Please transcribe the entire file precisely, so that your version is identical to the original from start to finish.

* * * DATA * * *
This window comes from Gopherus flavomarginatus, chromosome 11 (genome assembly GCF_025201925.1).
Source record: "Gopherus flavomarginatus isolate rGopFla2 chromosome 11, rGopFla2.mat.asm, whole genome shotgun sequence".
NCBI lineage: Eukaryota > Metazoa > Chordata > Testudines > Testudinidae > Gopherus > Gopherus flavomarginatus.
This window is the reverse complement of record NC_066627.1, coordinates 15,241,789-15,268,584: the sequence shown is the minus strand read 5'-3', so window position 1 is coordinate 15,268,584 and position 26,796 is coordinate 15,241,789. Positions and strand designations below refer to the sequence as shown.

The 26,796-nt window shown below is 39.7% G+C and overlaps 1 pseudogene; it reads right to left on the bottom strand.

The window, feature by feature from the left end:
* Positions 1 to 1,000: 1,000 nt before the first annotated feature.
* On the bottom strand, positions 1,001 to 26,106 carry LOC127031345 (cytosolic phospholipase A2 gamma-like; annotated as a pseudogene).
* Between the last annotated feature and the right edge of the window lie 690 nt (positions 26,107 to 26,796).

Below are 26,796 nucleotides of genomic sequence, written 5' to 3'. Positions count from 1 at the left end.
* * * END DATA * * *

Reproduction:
This window comes from Gopherus flavomarginatus, chromosome 11 (genome assembly GCF_025201925.1).
Source record: "Gopherus flavomarginatus isolate rGopFla2 chromosome 11, rGopFla2.mat.asm, whole genome shotgun sequence".
NCBI lineage: Eukaryota > Metazoa > Chordata > Testudines > Testudinidae > Gopherus > Gopherus flavomarginatus.
This window is the reverse complement of record NC_066627.1, coordinates 15,241,789-15,268,584: the sequence shown is the minus strand read 5'-3', so window position 1 is coordinate 15,268,584 and position 26,796 is coordinate 15,241,789. Positions and strand designations below refer to the sequence as shown.

The 26,796-nt window shown below is 39.7% G+C and overlaps 1 pseudogene; it reads right to left on the bottom strand.

The window, feature by feature from the left end:
* Positions 1 to 1,000: 1,000 nt before the first annotated feature.
* On the bottom strand, positions 1,001 to 26,106 carry LOC127031345 (cytosolic phospholipase A2 gamma-like; annotated as a pseudogene).
* Between the last annotated feature and the right edge of the window lie 690 nt (positions 26,107 to 26,796).

Below are 26,796 nucleotides of genomic sequence, written 5' to 3'. Positions count from 1 at the left end.